Summary and Info
Authoritative and engaging, this popular history traces the science of aerodynamics from the age of Newton through the mid-twentieth century. Author Theodore von Karman, a well-known pioneer in aerodynamic research, addresses himself to readers acquainted with the facts of aviation but less familiar with the field's underlying theories.A former director of the Aeronautical Laboratory at the California Institute of Technology, von Karman founded the U.S. Institute of Aeronautical Sciences in 1933. In this volume, he employs straightforward, nontechnical language to recount the behind-the-scenes struggles of engineers and physicists with problems associated with lift, drag, stability, aeroelasticity, and the sound barrier. He explains how an increasing understanding of the motion of air and its forces on moving objects enabled significant improvements in airplane design, performance, and safety.Other topics include the effects of speed on ailerons; the factors behind the phenomenon of a sonic boom; and the plethora of problems surrounding the inception of space travel: surmounting the earth's gravitational field, negotiating a safe return, and sustaining life amid the perils of interstellar radiation, weightlessness, and meteoric activity.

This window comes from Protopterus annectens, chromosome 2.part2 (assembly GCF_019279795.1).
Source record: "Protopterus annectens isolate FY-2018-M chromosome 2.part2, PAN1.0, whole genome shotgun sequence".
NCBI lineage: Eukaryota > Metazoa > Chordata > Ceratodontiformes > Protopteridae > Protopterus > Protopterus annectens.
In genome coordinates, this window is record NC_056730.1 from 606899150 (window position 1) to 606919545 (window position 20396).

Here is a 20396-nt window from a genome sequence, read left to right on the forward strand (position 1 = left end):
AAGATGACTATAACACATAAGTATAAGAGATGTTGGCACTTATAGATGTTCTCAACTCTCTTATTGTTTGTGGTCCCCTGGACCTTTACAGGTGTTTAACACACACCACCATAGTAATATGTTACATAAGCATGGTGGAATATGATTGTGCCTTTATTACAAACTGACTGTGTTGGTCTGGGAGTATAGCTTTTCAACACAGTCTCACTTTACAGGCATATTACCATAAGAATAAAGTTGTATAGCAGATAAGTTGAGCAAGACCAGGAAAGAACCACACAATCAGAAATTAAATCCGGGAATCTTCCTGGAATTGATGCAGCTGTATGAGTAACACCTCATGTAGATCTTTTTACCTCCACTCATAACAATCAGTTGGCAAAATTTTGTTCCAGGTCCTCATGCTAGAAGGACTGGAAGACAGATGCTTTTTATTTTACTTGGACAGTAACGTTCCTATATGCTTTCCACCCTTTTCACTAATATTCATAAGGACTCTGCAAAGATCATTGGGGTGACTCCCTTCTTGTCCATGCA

More About the Author
Theodore von Kármán (Hungarian: szőllőskislaki Kármán Tódor [ˈsøːlːøːskiʃlɒki ˈkaːrmaːn ˈtoːdor]; 11 May 1881 – May 6, 1963) was a Hungarian-American mathematician, aerospace engineer, and physicist who was active primarily in the fields of aeronautics and astronautics.